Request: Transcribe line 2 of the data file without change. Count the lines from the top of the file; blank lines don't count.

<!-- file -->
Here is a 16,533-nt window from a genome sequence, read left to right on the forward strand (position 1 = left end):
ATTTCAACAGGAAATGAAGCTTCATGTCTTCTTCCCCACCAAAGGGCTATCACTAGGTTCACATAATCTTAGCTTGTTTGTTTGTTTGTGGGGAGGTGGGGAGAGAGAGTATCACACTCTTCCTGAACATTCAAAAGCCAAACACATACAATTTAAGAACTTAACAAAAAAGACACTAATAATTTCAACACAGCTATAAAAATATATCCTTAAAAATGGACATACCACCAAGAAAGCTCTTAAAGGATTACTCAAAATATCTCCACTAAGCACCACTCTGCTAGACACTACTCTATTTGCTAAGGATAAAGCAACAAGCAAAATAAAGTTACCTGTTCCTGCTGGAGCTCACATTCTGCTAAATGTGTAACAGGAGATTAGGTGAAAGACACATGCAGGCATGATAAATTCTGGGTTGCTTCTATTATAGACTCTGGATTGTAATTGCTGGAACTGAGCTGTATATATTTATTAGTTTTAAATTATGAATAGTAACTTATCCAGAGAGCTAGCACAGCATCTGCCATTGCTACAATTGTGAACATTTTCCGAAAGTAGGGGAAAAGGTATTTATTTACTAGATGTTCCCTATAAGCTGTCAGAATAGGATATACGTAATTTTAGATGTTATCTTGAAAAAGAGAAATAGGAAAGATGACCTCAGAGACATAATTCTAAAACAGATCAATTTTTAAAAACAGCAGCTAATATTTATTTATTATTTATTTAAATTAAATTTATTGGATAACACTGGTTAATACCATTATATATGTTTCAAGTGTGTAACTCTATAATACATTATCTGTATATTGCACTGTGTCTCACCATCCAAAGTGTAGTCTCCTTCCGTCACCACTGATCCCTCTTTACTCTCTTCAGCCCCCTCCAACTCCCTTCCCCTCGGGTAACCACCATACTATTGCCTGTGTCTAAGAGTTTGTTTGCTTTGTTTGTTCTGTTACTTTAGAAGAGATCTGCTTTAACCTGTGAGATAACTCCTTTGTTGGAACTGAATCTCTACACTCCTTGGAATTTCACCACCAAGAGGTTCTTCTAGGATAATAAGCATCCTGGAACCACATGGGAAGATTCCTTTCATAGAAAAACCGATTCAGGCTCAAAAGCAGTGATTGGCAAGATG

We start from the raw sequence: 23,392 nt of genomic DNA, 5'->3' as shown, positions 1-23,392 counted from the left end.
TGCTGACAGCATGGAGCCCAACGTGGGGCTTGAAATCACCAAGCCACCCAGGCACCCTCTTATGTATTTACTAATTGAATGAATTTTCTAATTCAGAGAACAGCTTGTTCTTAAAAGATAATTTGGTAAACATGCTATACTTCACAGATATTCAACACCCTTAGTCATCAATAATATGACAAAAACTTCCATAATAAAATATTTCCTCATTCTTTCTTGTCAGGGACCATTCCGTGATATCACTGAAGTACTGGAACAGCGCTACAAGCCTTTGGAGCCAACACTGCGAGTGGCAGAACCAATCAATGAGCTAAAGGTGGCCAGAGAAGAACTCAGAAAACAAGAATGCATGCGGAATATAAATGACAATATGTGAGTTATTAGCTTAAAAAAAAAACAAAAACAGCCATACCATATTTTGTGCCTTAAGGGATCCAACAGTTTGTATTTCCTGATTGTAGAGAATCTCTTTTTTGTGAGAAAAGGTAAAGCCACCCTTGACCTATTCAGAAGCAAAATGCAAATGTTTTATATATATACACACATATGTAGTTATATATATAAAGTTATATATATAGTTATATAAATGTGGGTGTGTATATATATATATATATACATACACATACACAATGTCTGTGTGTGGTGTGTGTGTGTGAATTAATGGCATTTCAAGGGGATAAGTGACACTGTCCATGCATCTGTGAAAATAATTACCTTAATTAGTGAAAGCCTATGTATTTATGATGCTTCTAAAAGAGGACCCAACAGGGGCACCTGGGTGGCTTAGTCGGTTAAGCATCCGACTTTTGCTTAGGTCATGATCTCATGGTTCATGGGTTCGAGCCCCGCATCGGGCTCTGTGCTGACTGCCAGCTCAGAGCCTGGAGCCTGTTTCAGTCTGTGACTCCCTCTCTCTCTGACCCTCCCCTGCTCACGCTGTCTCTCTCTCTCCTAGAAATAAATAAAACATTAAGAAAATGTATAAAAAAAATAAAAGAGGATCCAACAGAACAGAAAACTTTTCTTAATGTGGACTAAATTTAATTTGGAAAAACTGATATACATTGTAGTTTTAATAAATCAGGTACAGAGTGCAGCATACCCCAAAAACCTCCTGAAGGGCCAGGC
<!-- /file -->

ATTTCAACAGGAAATGAAGCTTCATGTCTTCTTCCCCACCAAAGGGCTATCACTAGGTTCACATAATCTTAGCTTGTTTGTTTGTTTGTGGGGAGGTGGGGAGAGAGAGTATCACACTCTTCCTGAACATTCAAAAGCCAAACACATACAATTTAAGAACTTAACAAAAAAGACACTAATAATTTCAACACAGCTATAAAAATATATCCTTAAAAATGGACATACCACCAAGAAAGCTCTTAAAGGATTACTCAAAATATCTCCACTAAGCACCACTCTGCTAGACACTACTCTATTTGCTAAGGATAAAGCAACAAGCAAAATAAAGTTACCTGTTCCTGCTGGAGCTCACATTCTGCTAAATGTGTAACAGGAGATTAGGTGAAAGACACATGCAGGCATGATAAATTCTGGGTTGCTTCTATTATAGACTCTGGATTGTAATTGCTGGAACTGAGCTGTATATATTTATTAGTTTTAAATTATGAATAGTAACTTATCCAGAGAGCTAGCACAGCATCTGCCATTGCTACAATTGTGAACATTTTCCGAAAGTAGGGGAAAAGGTATTTATTTACTAGATGTTCCCTATAAGCTGTCAGAATAGGATATACGTAATTTTAGATGTTATCTTGAAAAAGAGAAATAGGAAAGATGACCTCAGAGACATAATTCTAAAACAGATCAATTTTTAAAAACAGCAGCTAATATTTATTTATTATTTATTTAAATTAAATTTATTGGATAACACTGGTTAATACCATTATATATGTTTCAAGTGTGTAACTCTATAATACATTATCTGTATATTGCACTGTGTCTCACCATCCAAAGTGTAGTCTCCTTCCGTCACCACTGATCCCTCTTTACTCTCTTCAGCCCCCTCCAACTCCCTTCCCCTCGGGTAACCACCATACTATTGCCTGTGTCTAAGAGTTTGTTTGCTTTGTTTGTTCTGTTACTTTAGAAGAGATCTGCTTTAACCTGTGAGATAACTCCTTTGTTGGAACTGAATCTCTACACTCCTTGGAATTTCACCACCAAGAGGTTCTTCTAGGATAATAAGCATCCTGGAACCACATGGGAAGATTCCTTTCATAGAAAAACCGATTCAGGCTCAAAAGCAGTGATTGGCAAGATG